The Benefits of Compression Therapy, Part 2 of 3

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Marlin W. Schul, MD, RVT, DABVLM, is the lead physician at the Dothan, Alabama, location of Center for Vein Restoration. Board-certified by the American Board of Emergency Medicine, Dr. Schul is a part of many professional organizations, including VEIN Magazine (where he is the Medical Director & Advisor), Foundation for Venous & Lymphatic Disorders (current chair), American Vein & Lymphatic Society (immediate past president), serves as RUC advisor to the American Medical Association, and a member of the Alabama State Medical Association.

During this second in a three-part series, Dr. Schul discusses the importance of proper measurement to the success of compression stockings to relieve symptoms of vein disease.

Where can I get quality compression stockings?

Dr. Schul shares that merely one out of five of his patients report that the stockings purchased from a drug or big-box store gave them the relief they were seeking. That means approximately 80 percent of patients had a negative compression experience when purchased outside of a medical setting. Dr. Schul theorizes that compression stockings bought without a doctor’s guidance may not have the correct fit, measurements, dose or strength to do the job, or merely may be a poorly constructed garment which is extraordinarily common as so few companies make quality garments.

Start by asking: why do I need to wear compression?

Dr. Schul believes that identifying the right compression level for an individual starts with asking, “what do we need the compression for? If the purpose of wearing compression is related to a venous concern or any complication related to veins (such as blood clots or lymphedema), a healthcare professional should advise the patient on what compression garment is best for his or her unique conditions.

A doctor or doctor’s assistant custom measures the patient to ensure that the stockings fit correctly and are in the correct “dose” of compression to meet the wearer’s specific needs. Dr. Schul adds that not all compression applications involve a stocking and that alternatives to compression do exist. Ask a vein specialist if you are a candidate for these alternatives.

What is a dose of compression?

A “dose” of compression refers to the amount of strength or the firmness of the stocking. There are different levels of strength based on the needs of the patient. Dr. Schul explains that a lightweight dose of 15-20 mmHg is good for someone who is asymptomatic and wants to wear a compression stocking as a preventative measure during work or travel. He describes a dose of 20-30 mmHg as the “wheelhouse” for patients experiencing symptoms of vein disease, including leg swelling, pain, heaviness, or fatigue. For patients with advanced vein disease symptoms, including skin changes and heavy swelling, a higher 30-40 mmHg dose of compression is needed. “In rare instances, we have to go beyond that,” he adds.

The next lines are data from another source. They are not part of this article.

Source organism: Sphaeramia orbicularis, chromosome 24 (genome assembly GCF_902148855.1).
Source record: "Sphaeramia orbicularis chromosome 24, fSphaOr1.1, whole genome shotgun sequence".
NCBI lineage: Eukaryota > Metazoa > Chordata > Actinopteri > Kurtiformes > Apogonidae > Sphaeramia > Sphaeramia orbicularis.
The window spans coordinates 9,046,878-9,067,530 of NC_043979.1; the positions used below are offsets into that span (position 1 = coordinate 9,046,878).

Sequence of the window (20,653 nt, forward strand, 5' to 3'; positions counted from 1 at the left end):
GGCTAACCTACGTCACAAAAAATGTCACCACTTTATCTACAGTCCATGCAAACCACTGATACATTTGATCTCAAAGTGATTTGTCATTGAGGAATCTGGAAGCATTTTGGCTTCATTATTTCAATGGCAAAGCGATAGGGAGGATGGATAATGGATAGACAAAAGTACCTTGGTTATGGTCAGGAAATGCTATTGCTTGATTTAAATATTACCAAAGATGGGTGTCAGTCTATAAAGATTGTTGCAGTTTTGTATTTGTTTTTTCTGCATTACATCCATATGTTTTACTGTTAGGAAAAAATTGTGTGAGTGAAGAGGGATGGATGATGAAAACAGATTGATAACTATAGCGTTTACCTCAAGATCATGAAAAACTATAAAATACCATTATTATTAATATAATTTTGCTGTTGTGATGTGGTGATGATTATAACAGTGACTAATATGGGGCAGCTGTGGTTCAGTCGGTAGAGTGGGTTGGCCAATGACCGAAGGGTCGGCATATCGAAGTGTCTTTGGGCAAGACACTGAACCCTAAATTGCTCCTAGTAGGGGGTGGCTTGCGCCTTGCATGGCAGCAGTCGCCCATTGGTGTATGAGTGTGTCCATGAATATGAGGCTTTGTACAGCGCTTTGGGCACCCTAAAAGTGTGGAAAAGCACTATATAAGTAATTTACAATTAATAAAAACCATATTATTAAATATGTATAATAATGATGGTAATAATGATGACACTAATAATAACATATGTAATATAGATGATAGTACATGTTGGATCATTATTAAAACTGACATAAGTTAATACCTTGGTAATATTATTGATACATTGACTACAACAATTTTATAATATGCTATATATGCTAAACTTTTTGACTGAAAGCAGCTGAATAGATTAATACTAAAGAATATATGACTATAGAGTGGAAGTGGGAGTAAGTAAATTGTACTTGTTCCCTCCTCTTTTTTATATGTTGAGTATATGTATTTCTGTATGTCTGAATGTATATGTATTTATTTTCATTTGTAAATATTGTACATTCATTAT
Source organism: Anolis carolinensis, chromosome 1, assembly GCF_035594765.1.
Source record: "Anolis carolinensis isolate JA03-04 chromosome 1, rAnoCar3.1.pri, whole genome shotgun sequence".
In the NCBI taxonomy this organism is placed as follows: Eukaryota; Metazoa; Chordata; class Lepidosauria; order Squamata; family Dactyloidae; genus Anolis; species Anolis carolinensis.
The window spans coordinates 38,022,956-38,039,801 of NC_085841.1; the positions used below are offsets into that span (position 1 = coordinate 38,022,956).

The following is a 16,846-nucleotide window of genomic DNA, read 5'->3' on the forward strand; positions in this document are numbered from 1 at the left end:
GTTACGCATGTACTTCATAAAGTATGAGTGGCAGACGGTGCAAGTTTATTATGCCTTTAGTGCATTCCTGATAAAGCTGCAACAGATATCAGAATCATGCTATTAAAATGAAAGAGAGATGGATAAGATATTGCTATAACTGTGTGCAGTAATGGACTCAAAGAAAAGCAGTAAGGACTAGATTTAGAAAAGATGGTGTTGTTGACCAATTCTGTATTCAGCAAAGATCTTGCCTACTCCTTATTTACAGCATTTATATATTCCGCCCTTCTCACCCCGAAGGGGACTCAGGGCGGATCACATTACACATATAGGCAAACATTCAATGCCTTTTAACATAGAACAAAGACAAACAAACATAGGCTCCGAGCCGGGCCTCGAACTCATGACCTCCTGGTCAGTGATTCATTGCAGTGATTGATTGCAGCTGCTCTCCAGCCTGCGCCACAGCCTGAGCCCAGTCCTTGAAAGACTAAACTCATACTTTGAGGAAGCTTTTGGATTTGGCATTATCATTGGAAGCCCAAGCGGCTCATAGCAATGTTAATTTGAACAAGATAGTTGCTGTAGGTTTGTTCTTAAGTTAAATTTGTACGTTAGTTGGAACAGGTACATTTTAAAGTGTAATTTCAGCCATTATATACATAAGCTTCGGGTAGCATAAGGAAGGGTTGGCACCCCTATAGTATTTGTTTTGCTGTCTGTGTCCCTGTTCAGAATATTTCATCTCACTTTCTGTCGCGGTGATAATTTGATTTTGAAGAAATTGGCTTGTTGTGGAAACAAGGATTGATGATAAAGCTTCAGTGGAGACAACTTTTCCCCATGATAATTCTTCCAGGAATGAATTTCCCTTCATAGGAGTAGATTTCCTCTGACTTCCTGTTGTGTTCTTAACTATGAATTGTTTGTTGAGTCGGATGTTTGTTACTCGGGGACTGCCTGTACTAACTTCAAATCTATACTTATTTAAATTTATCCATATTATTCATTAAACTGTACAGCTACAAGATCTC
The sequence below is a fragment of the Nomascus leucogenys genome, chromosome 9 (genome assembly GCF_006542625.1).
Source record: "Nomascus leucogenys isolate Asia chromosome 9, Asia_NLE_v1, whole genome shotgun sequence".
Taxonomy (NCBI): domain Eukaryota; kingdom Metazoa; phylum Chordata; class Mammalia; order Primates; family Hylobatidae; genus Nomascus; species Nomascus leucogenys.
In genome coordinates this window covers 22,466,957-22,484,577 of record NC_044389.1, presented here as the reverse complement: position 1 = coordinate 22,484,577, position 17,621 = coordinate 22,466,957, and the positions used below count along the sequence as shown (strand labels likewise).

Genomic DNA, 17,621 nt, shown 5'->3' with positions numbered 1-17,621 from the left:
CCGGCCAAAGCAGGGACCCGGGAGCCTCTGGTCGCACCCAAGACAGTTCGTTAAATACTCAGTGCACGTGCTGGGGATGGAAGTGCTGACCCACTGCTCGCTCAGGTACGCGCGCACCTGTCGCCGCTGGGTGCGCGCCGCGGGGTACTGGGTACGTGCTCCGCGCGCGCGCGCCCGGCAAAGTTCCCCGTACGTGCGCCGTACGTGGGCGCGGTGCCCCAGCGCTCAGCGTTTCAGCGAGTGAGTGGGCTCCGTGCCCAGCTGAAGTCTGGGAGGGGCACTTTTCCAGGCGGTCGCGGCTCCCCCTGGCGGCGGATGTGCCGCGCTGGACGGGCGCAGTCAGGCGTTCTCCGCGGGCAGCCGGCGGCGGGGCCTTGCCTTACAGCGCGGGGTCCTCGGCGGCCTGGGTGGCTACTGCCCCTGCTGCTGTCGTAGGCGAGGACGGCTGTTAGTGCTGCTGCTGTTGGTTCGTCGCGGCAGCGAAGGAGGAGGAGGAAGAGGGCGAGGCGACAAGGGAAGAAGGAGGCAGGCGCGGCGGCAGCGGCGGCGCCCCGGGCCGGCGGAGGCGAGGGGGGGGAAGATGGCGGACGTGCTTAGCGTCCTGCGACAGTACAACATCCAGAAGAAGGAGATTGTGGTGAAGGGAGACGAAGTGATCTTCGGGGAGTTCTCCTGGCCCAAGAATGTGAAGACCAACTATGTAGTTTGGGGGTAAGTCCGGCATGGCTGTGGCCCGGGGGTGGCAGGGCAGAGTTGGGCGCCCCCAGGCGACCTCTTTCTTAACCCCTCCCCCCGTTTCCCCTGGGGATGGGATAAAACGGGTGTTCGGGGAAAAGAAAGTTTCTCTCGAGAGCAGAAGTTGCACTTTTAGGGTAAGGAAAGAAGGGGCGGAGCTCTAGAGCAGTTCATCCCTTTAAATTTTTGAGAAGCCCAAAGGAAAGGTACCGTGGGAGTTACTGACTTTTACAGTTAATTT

How is compression wear measured?

Knee-high compression stockings

To get the right measurements for appropriate compression, Dr. Schul explains that one “must understand what the smallest ankle size is, what the largest calf size is, and understand the height of the crease at the back of the knee (called the popliteal crease) to the floor for a knee-high garment.”

Dr. Schul warns that knee-high garments should go only to the top of the calf, never all the way to the knee, because it may roll. He cites this roll-down effect as the reason why people have trouble with compression. Dr. Schul admits that he has approached compression garment manufacturer executives to consider changing the product from a knee-high to calf-high garments to avoid the common confusion.

Thigh-high compression stockings

This garment requires a measurement of the circumference at the level of the buttock crease, and that corresponding height to the floor. This measurement is vital to getting the right fit to ensure a benefit to the wearer. If there is a mismatch between the ankle/calf/thigh relationship, there is a good likelihood that fit will be poor.

In addition, in the case of heavier legs, Dr. Schul recommends specific garments designed to fit ‘funnel shaped’ thighs. A silicone band is essential and the use of an adhesive at the skin level is often helpful.

Ask a vein professional if compression stockings are right for you

The vein doctors at Center for Vein Restoration (CVR) are the nation’s leading vein care experts. They can access your vein health and, if compression stockings are recommended, measure you for the perfect fit. You will not get this level of care and attention at the local pharmacy or big box store!

Call 1-800-FIX-LEGS or visit centerfrovein.com for more information or to schedule an appointment.


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